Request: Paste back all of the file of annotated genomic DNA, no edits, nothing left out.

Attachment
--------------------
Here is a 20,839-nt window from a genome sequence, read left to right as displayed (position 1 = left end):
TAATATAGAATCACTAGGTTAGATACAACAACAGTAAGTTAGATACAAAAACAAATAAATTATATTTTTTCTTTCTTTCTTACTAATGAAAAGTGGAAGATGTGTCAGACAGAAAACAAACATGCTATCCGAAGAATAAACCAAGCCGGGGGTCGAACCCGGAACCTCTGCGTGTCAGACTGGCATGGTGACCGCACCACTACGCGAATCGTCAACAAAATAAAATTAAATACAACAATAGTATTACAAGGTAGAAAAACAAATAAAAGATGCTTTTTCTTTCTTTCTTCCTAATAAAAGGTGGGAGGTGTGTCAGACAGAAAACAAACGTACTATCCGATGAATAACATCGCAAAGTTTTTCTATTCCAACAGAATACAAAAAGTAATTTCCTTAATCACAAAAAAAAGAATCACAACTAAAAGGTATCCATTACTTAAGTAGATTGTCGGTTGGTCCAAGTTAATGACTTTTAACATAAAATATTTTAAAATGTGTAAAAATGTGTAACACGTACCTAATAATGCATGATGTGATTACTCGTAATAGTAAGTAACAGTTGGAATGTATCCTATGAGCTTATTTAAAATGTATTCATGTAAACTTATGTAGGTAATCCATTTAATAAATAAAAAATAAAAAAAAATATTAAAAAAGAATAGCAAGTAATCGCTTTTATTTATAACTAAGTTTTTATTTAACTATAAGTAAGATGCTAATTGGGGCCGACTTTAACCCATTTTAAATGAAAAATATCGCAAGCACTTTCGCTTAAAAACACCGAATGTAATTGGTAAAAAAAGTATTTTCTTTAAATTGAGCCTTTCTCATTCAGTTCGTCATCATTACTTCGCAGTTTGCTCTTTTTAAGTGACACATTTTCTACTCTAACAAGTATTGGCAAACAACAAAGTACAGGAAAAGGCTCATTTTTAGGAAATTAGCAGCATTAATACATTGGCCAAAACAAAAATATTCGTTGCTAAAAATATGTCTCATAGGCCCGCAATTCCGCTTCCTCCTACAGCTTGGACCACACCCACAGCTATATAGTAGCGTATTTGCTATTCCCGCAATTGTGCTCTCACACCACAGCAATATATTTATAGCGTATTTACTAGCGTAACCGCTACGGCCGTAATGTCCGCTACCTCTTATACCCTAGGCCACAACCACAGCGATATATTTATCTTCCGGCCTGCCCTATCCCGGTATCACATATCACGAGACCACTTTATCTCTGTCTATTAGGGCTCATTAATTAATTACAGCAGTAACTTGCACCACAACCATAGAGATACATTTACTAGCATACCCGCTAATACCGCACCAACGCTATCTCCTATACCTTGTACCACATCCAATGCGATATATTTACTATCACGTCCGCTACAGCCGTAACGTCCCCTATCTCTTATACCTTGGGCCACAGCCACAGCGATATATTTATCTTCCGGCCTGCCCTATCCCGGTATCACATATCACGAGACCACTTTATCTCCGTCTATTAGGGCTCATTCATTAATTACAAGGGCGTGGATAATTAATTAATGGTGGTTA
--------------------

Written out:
Here is a 20,839-nt window from a genome sequence, read left to right as displayed (position 1 = left end):
TAATATAGAATCACTAGGTTAGATACAACAACAGTAAGTTAGATACAAAAACAAATAAATTATATTTTTTCTTTCTTTCTTACTAATGAAAAGTGGAAGATGTGTCAGACAGAAAACAAACATGCTATCCGAAGAATAAACCAAGCCGGGGGTCGAACCCGGAACCTCTGCGTGTCAGACTGGCATGGTGACCGCACCACTACGCGAATCGTCAACAAAATAAAATTAAATACAACAATAGTATTACAAGGTAGAAAAACAAATAAAAGATGCTTTTTCTTTCTTTCTTCCTAATAAAAGGTGGGAGGTGTGTCAGACAGAAAACAAACGTACTATCCGATGAATAACATCGCAAAGTTTTTCTATTCCAACAGAATACAAAAAGTAATTTCCTTAATCACAAAAAAAAGAATCACAACTAAAAGGTATCCATTACTTAAGTAGATTGTCGGTTGGTCCAAGTTAATGACTTTTAACATAAAATATTTTAAAATGTGTAAAAATGTGTAACACGTACCTAATAATGCATGATGTGATTACTCGTAATAGTAAGTAACAGTTGGAATGTATCCTATGAGCTTATTTAAAATGTATTCATGTAAACTTATGTAGGTAATCCATTTAATAAATAAAAAATAAAAAAAAATATTAAAAAAGAATAGCAAGTAATCGCTTTTATTTATAACTAAGTTTTTATTTAACTATAAGTAAGATGCTAATTGGGGCCGACTTTAACCCATTTTAAATGAAAAATATCGCAAGCACTTTCGCTTAAAAACACCGAATGTAATTGGTAAAAAAAGTATTTTCTTTAAATTGAGCCTTTCTCATTCAGTTCGTCATCATTACTTCGCAGTTTGCTCTTTTTAAGTGACACATTTTCTACTCTAACAAGTATTGGCAAACAACAAAGTACAGGAAAAGGCTCATTTTTAGGAAATTAGCAGCATTAATACATTGGCCAAAACAAAAATATTCGTTGCTAAAAATATGTCTCATAGGCCCGCAATTCCGCTTCCTCCTACAGCTTGGACCACACCCACAGCTATATAGTAGCGTATTTGCTATTCCCGCAATTGTGCTCTCACACCACAGCAATATATTTATAGCGTATTTACTAGCGTAACCGCTACGGCCGTAATGTCCGCTACCTCTTATACCCTAGGCCACAACCACAGCGATATATTTATCTTCCGGCCTGCCCTATCCCGGTATCACATATCACGAGACCACTTTATCTCTGTCTATTAGGGCTCATTAATTAATTACAGCAGTAACTTGCACCACAACCATAGAGATACATTTACTAGCATACCCGCTAATACCGCACCAACGCTATCTCCTATACCTTGTACCACATCCAATGCGATATATTTACTATCACGTCCGCTACAGCCGTAACGTCCCCTATCTCTTATACCTTGGGCCACAGCCACAGCGATATATTTATCTTCCGGCCTGCCCTATCCCGGTATCACATATCACGAGACCACTTTATCTCCGTCTATTAGGGCTCATTCATTAATTACAAGGGCGTGGATAATTAATTAATGGTGGTTA